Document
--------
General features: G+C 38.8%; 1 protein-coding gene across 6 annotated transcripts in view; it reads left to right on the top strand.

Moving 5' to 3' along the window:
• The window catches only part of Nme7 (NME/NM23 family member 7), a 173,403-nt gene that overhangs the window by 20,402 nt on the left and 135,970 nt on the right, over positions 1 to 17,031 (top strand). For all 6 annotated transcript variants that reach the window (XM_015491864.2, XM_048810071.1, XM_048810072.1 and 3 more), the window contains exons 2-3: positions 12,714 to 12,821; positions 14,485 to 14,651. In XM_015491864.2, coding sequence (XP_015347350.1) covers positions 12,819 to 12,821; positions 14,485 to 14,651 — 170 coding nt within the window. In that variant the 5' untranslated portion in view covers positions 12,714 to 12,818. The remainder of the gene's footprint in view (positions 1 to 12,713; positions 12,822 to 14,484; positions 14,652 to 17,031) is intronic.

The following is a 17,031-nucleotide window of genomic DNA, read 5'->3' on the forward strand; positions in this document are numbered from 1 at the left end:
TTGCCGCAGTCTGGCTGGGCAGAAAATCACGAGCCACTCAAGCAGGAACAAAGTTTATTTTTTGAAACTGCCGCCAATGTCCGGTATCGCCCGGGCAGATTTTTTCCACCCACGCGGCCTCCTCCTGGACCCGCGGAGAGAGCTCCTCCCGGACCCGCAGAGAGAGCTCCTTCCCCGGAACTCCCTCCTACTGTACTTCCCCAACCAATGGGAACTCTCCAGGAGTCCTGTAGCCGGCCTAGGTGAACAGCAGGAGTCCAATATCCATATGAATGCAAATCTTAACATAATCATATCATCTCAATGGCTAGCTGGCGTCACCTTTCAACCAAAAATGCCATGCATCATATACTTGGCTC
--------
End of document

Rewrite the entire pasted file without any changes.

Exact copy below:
General features: G+C 38.8%; 1 protein-coding gene across 6 annotated transcripts in view; it reads left to right on the top strand.

Moving 5' to 3' along the window:
• The window catches only part of Nme7 (NME/NM23 family member 7), a 173,403-nt gene that overhangs the window by 20,402 nt on the left and 135,970 nt on the right, over positions 1 to 17,031 (top strand). For all 6 annotated transcript variants that reach the window (XM_015491864.2, XM_048810071.1, XM_048810072.1 and 3 more), the window contains exons 2-3: positions 12,714 to 12,821; positions 14,485 to 14,651. In XM_015491864.2, coding sequence (XP_015347350.1) covers positions 12,819 to 12,821; positions 14,485 to 14,651 — 170 coding nt within the window. In that variant the 5' untranslated portion in view covers positions 12,714 to 12,818. The remainder of the gene's footprint in view (positions 1 to 12,713; positions 12,822 to 14,484; positions 14,652 to 17,031) is intronic.

The following is a 17,031-nucleotide window of genomic DNA, read 5'->3' on the forward strand; positions in this document are numbered from 1 at the left end:
TTGCCGCAGTCTGGCTGGGCAGAAAATCACGAGCCACTCAAGCAGGAACAAAGTTTATTTTTTGAAACTGCCGCCAATGTCCGGTATCGCCCGGGCAGATTTTTTCCACCCACGCGGCCTCCTCCTGGACCCGCGGAGAGAGCTCCTCCCGGACCCGCAGAGAGAGCTCCTTCCCCGGAACTCCCTCCTACTGTACTTCCCCAACCAATGGGAACTCTCCAGGAGTCCTGTAGCCGGCCTAGGTGAACAGCAGGAGTCCAATATCCATATGAATGCAAATCTTAACATAATCATATCATCTCAATGGCTAGCTGGCGTCACCTTTCAACCAAAAATGCCATGCATCATATACTTGGCTC